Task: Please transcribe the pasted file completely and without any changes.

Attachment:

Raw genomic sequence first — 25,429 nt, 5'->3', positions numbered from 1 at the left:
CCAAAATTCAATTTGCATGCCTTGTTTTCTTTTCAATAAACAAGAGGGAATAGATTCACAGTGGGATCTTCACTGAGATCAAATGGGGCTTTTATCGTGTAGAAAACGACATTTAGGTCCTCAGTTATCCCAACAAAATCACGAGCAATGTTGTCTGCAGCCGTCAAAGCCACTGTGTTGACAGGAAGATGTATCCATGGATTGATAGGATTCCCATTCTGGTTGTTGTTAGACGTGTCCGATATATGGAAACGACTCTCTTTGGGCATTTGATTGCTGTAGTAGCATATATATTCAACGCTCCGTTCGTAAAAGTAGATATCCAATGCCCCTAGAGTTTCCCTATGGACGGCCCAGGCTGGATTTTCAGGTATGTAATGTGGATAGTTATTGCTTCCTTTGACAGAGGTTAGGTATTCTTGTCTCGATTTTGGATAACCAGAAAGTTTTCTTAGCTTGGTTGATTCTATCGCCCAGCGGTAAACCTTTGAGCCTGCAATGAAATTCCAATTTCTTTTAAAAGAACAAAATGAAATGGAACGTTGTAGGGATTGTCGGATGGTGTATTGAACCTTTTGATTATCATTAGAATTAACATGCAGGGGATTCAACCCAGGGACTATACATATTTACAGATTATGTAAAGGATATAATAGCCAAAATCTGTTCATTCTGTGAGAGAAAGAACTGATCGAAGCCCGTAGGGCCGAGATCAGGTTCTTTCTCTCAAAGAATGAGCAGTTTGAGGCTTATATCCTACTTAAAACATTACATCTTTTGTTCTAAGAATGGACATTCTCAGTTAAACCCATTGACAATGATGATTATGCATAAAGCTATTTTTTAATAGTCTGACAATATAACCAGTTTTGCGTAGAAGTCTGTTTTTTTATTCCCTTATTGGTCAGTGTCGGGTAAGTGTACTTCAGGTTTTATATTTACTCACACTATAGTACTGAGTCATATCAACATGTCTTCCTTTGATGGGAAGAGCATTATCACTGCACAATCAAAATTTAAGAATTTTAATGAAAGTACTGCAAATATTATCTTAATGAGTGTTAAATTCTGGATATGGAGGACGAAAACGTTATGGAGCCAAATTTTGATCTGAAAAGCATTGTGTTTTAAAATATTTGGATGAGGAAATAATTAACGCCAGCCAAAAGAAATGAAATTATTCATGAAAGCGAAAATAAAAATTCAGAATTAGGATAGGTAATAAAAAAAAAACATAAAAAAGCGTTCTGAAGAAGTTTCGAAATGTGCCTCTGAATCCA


Raw genomic sequence first — 25,429 nt, 5'->3', positions numbered from 1 at the left:
CCAAAATTCAATTTGCATGCCTTGTTTTCTTTTCAATAAACAAGAGGGAATAGATTCACAGTGGGATCTTCACTGAGATCAAATGGGGCTTTTATCGTGTAGAAAACGACATTTAGGTCCTCAGTTATCCCAACAAAATCACGAGCAATGTTGTCTGCAGCCGTCAAAGCCACTGTGTTGACAGGAAGATGTATCCATGGATTGATAGGATTCCCATTCTGGTTGTTGTTAGACGTGTCCGATATATGGAAACGACTCTCTTTGGGCATTTGATTGCTGTAGTAGCATATATATTCAACGCTCCGTTCGTAAAAGTAGATATCCAATGCCCCTAGAGTTTCCCTATGGACGGCCCAGGCTGGATTTTCAGGTATGTAATGTGGATAGTTATTGCTTCCTTTGACAGAGGTTAGGTATTCTTGTCTCGATTTTGGATAACCAGAAAGTTTTCTTAGCTTGGTTGATTCTATCGCCCAGCGGTAAACCTTTGAGCCTGCAATGAAATTCCAATTTCTTTTAAAAGAACAAAATGAAATGGAACGTTGTAGGGATTGTCGGATGGTGTATTGAACCTTTTGATTATCATTAGAATTAACATGCAGGGGATTCAACCCAGGGACTATACATATTTACAGATTATGTAAAGGATATAATAGCCAAAATCTGTTCATTCTGTGAGAGAAAGAACTGATCGAAGCCCGTAGGGCCGAGATCAGGTTCTTTCTCTCAAAGAATGAGCAGTTTGAGGCTTATATCCTACTTAAAACATTACATCTTTTGTTCTAAGAATGGACATTCTCAGTTAAACCCATTGACAATGATGATTATGCATAAAGCTATTTTTTAATAGTCTGACAATATAACCAGTTTTGCGTAGAAGTCTGTTTTTTTATTCCCTTATTGGTCAGTGTCGGGTAAGTGTACTTCAGGTTTTATATTTACTCACACTATAGTACTGAGTCATATCAACATGTCTTCCTTTGATGGGAAGAGCATTATCACTGCACAATCAAAATTTAAGAATTTTAATGAAAGTACTGCAAATATTATCTTAATGAGTGTTAAATTCTGGATATGGAGGACGAAAACGTTATGGAGCCAAATTTTGATCTGAAAAGCATTGTGTTTTAAAATATTTGGATGAGGAAATAATTAACGCCAGCCAAAAGAAATGAAATTATTCATGAAAGCGAAAATAAAAATTCAGAATTAGGATAGGTAATAAAAAAAAAACATAAAAAAGCGTTCTGAAGAAGTTTCGAAATGTGCCTCTGAATCCA